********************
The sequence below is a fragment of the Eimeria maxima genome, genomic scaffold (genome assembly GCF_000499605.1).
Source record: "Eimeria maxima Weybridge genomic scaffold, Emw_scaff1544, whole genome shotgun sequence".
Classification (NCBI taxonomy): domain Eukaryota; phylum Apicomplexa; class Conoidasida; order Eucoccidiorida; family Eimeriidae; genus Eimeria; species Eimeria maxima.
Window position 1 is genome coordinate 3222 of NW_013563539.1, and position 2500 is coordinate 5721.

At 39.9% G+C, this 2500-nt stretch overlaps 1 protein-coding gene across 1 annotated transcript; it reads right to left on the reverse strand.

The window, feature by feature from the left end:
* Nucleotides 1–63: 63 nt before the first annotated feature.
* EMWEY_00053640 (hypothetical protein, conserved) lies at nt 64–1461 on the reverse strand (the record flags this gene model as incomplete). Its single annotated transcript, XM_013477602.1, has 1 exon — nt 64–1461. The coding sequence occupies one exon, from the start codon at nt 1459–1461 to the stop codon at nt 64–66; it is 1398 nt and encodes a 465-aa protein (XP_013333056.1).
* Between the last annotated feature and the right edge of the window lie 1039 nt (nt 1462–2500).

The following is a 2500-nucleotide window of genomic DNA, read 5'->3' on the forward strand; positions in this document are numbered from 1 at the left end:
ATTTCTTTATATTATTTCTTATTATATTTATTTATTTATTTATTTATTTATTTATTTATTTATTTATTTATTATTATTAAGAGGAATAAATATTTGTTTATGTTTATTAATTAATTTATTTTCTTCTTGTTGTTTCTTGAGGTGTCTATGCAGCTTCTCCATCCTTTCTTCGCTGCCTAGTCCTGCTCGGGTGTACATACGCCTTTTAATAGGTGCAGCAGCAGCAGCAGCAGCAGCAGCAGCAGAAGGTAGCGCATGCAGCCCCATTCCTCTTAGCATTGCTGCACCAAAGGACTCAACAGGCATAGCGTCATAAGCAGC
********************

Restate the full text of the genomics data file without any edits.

The sequence below is a fragment of the Eimeria maxima genome, genomic scaffold (genome assembly GCF_000499605.1).
Source record: "Eimeria maxima Weybridge genomic scaffold, Emw_scaff1544, whole genome shotgun sequence".
Classification (NCBI taxonomy): domain Eukaryota; phylum Apicomplexa; class Conoidasida; order Eucoccidiorida; family Eimeriidae; genus Eimeria; species Eimeria maxima.
Window position 1 is genome coordinate 3222 of NW_013563539.1, and position 2500 is coordinate 5721.

At 39.9% G+C, this 2500-nt stretch overlaps 1 protein-coding gene across 1 annotated transcript; it reads right to left on the reverse strand.

The window, feature by feature from the left end:
* Nucleotides 1–63: 63 nt before the first annotated feature.
* EMWEY_00053640 (hypothetical protein, conserved) lies at nt 64–1461 on the reverse strand (the record flags this gene model as incomplete). Its single annotated transcript, XM_013477602.1, has 1 exon — nt 64–1461. The coding sequence occupies one exon, from the start codon at nt 1459–1461 to the stop codon at nt 64–66; it is 1398 nt and encodes a 465-aa protein (XP_013333056.1).
* Between the last annotated feature and the right edge of the window lie 1039 nt (nt 1462–2500).

The following is a 2500-nucleotide window of genomic DNA, read 5'->3' on the forward strand; positions in this document are numbered from 1 at the left end:
ATTTCTTTATATTATTTCTTATTATATTTATTTATTTATTTATTTATTTATTTATTTATTTATTTATTTATTATTATTAAGAGGAATAAATATTTGTTTATGTTTATTAATTAATTTATTTTCTTCTTGTTGTTTCTTGAGGTGTCTATGCAGCTTCTCCATCCTTTCTTCGCTGCCTAGTCCTGCTCGGGTGTACATACGCCTTTTAATAGGTGCAGCAGCAGCAGCAGCAGCAGCAGCAGCAGAAGGTAGCGCATGCAGCCCCATTCCTCTTAGCATTGCTGCACCAAAGGACTCAACAGGCATAGCGTCATAAGCAGC